Leasing company forecasts flurry of orders, with the yet-to-be-launched 650-seat stretch to dominate
International Lease Finance (ILFC) chief executive Steven Udvar-Hazy predicts a new surge in interest in the Airbus A380 following certification and service entry at the end of 2006. He forecasts that the planned A380-900 stretch will ultimately become the best-selling variant.
|Udvar-Hazy says more airlines will follow A380 operators like Emirates|
“Through 2003, 2004 and 2005 we saw a lot of interest and then, as it has been going through certification, there has been a pause – which is normal. Now the market is in a wait-and-see period, but I think as soon as it is certificated we’ll see a secondary surge of those carriers that will have to compete with the likes of Emirates, Qantas and Singapore Airlines in a head-to-head environment,” he says.
Udvar-Hazy told the Speednews supplier conference in Los Angeles last week that airlines such as Air China, British Airways and Japan Airlines and others “will have to react” as they will not have anything with the “magnetism or prestige of the A380”.
ILFC, with 10 A380s on order, is currently the only leasing company to have secured slots on the double-decker’s production schedule. Udvar-Hazy says “we anticipate later this year you’ll see additional orders placed”. He predicts that the yet-to-be-launched 650-seat -900 stretch will “be the predominant version when we look back 20 years from now. I think the stretch will be the mainstay of the fleet.”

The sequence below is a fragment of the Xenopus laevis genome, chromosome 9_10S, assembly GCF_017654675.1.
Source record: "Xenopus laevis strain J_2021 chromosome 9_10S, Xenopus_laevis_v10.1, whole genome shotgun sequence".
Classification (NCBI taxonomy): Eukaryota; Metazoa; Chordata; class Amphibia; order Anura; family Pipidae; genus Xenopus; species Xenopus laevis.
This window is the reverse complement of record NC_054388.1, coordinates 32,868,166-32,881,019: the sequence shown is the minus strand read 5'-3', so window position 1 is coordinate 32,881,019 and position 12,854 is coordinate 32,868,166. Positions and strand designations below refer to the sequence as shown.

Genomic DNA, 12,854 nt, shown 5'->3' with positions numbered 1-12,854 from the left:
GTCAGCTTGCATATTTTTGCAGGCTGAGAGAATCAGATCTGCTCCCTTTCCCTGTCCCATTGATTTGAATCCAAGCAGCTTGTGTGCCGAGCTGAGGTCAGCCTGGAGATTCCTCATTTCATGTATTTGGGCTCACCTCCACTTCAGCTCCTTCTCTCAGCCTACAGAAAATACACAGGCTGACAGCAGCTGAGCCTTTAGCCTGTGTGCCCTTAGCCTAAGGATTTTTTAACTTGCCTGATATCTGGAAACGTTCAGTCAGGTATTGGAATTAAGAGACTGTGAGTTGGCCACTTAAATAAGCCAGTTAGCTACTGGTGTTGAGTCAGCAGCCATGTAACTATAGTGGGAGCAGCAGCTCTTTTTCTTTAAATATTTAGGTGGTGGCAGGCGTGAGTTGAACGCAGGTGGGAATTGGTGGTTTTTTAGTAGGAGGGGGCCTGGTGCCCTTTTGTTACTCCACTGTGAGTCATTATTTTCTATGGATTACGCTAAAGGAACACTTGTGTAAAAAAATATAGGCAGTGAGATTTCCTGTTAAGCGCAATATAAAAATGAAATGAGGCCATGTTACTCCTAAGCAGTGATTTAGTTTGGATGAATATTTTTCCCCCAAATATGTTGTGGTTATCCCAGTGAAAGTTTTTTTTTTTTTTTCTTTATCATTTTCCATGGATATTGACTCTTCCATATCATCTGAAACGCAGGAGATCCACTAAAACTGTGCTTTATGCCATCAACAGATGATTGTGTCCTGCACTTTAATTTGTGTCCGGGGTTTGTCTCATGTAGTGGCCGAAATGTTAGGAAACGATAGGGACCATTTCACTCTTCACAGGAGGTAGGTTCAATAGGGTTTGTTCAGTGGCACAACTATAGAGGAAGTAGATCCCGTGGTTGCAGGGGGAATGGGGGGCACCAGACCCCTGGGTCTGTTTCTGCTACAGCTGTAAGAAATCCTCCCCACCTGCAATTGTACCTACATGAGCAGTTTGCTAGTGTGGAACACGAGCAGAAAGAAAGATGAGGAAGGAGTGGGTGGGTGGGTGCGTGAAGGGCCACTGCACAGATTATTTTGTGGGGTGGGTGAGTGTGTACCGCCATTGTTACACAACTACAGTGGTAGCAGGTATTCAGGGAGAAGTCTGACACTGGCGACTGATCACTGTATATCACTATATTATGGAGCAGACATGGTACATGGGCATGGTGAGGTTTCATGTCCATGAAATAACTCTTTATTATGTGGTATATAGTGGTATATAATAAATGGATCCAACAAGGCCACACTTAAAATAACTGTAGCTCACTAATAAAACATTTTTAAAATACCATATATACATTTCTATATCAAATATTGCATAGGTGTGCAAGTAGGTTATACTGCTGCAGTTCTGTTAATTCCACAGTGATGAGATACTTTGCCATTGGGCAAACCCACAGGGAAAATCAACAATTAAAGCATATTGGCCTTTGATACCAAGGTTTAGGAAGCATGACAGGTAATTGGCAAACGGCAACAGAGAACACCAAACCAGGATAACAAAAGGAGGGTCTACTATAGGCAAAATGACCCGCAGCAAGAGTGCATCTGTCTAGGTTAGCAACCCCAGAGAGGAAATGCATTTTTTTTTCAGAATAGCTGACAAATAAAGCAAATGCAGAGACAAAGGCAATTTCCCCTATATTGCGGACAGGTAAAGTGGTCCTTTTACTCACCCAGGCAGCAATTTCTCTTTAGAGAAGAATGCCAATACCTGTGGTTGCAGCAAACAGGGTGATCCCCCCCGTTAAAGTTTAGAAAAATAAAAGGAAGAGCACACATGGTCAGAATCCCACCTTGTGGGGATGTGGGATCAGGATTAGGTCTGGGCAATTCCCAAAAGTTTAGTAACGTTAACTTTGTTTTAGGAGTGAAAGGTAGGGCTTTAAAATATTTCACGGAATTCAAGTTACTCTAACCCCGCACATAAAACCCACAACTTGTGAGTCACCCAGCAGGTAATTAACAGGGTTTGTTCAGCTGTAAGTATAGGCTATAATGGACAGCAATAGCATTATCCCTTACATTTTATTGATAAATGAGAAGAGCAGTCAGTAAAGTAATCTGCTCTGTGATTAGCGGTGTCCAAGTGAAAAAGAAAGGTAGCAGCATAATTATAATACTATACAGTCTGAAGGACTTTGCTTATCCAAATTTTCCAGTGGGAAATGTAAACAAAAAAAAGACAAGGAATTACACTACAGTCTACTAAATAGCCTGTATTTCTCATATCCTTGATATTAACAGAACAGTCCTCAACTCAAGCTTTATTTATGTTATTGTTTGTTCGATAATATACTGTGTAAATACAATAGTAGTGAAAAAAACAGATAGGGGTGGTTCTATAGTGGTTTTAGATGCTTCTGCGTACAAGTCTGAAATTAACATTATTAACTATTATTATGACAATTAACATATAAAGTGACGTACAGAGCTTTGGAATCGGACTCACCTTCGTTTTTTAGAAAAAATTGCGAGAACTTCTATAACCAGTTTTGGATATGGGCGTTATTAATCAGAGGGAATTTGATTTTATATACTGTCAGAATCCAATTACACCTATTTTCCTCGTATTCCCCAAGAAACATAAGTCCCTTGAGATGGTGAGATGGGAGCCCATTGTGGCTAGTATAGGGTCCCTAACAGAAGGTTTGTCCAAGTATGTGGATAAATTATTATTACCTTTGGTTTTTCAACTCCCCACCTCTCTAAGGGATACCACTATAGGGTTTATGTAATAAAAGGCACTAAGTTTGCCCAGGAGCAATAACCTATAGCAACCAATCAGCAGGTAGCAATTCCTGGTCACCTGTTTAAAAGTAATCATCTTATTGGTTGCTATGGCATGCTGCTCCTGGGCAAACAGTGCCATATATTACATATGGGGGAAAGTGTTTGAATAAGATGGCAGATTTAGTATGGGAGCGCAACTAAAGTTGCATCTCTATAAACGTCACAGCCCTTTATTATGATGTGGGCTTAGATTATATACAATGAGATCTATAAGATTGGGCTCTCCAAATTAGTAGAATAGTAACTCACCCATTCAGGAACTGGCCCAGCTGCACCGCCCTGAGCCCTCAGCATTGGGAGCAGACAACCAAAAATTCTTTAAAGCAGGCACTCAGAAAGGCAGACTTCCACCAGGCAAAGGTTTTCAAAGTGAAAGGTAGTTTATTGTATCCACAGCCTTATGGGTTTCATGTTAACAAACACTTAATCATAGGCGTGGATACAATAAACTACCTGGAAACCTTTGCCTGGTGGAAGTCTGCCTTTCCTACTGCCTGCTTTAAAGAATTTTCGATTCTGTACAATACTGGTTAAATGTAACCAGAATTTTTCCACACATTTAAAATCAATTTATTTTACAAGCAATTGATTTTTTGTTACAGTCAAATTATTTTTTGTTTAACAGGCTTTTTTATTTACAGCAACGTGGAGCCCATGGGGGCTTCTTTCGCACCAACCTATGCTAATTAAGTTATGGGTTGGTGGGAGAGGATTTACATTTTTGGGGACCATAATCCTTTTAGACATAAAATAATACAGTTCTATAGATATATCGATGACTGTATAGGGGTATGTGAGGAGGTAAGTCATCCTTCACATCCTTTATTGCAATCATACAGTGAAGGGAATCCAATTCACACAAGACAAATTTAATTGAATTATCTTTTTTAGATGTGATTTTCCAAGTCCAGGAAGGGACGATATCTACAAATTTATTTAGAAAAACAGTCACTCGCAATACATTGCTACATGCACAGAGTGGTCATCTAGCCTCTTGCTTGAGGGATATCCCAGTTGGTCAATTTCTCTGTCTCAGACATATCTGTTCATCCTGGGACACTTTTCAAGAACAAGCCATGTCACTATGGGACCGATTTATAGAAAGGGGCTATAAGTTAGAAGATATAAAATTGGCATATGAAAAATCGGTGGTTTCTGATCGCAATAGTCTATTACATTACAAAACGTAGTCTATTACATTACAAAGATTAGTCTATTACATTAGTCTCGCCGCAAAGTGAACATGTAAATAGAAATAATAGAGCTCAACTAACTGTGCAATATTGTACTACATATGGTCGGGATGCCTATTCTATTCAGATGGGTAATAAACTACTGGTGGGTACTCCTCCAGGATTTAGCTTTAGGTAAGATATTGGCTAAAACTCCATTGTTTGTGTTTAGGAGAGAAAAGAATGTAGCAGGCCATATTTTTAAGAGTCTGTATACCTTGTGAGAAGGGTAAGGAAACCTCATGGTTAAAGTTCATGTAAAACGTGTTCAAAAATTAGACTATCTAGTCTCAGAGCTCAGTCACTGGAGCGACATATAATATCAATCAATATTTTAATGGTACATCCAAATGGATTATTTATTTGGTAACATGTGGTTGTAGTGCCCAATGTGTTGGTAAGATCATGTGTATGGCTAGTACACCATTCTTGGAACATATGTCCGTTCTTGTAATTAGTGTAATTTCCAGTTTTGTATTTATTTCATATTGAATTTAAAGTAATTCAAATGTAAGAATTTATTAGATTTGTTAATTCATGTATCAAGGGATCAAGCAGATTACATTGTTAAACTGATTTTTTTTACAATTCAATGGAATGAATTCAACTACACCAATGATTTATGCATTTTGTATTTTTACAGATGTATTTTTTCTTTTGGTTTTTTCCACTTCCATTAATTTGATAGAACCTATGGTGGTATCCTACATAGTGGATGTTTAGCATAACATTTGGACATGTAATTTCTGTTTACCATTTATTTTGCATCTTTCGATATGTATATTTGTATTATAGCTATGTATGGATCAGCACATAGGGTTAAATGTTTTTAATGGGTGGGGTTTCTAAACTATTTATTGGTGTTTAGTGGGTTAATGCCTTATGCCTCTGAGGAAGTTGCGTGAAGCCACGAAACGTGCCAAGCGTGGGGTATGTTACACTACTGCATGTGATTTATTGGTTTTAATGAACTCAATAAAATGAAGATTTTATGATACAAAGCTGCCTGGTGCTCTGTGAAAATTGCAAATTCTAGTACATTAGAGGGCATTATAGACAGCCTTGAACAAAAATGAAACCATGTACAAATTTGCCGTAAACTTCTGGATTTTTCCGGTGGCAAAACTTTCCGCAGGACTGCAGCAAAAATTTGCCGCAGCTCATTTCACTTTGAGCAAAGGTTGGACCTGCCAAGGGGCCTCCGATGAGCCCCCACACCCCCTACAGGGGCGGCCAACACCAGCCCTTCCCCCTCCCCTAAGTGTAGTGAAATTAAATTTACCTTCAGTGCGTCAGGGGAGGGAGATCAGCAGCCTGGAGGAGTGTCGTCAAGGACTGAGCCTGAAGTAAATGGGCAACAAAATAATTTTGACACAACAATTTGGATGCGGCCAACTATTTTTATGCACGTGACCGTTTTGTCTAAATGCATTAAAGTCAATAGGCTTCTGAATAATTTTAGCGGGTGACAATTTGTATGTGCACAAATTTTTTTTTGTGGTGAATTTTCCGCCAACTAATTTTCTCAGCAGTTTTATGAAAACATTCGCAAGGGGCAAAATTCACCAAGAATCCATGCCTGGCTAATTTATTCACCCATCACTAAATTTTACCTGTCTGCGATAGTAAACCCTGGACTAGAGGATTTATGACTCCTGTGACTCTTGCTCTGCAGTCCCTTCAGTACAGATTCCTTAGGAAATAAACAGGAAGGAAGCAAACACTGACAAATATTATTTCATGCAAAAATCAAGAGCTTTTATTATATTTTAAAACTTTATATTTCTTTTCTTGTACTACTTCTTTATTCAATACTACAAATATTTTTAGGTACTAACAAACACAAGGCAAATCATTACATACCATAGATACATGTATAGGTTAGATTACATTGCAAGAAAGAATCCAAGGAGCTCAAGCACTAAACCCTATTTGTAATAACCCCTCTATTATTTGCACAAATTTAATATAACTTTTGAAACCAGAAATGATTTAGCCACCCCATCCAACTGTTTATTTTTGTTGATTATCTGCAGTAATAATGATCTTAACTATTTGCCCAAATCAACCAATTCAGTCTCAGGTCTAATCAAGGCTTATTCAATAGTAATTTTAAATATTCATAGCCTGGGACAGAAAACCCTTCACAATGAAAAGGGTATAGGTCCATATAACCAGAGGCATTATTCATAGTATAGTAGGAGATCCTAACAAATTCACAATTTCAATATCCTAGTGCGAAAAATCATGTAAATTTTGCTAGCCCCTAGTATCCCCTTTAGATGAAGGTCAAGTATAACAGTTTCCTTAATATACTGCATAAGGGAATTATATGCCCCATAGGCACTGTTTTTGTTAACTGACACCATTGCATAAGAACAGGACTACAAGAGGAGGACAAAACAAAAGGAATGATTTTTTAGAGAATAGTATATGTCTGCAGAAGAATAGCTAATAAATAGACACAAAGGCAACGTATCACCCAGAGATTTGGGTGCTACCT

Meanwhile, ILFC sees continuing strong growth in the leasing business and predicts that “around one-third of all commercial aircraft will be leased by 2010”. Udvar-Hazy says the reliance of carriers on operating leases has mushroomed, with the leased fleet growing, as a percentage of the global passenger fleet value, from 14% in 1990, to 24% in 2005.
Leasing companies have almost 720 commercial airliners on back order, of which ILFC has the largest share, with around 290 aircraft yet to be delivered. The bulk of these are single-aisle aircraft, such as the Airbus A320 family (131), and Boeing Next Generation 737 (69), but with substantial orders still held for the 777 (22), 787 (20), A350 (16) and A330 (22).
GUY NORRIS / LOS ANGELES
Source: Flight International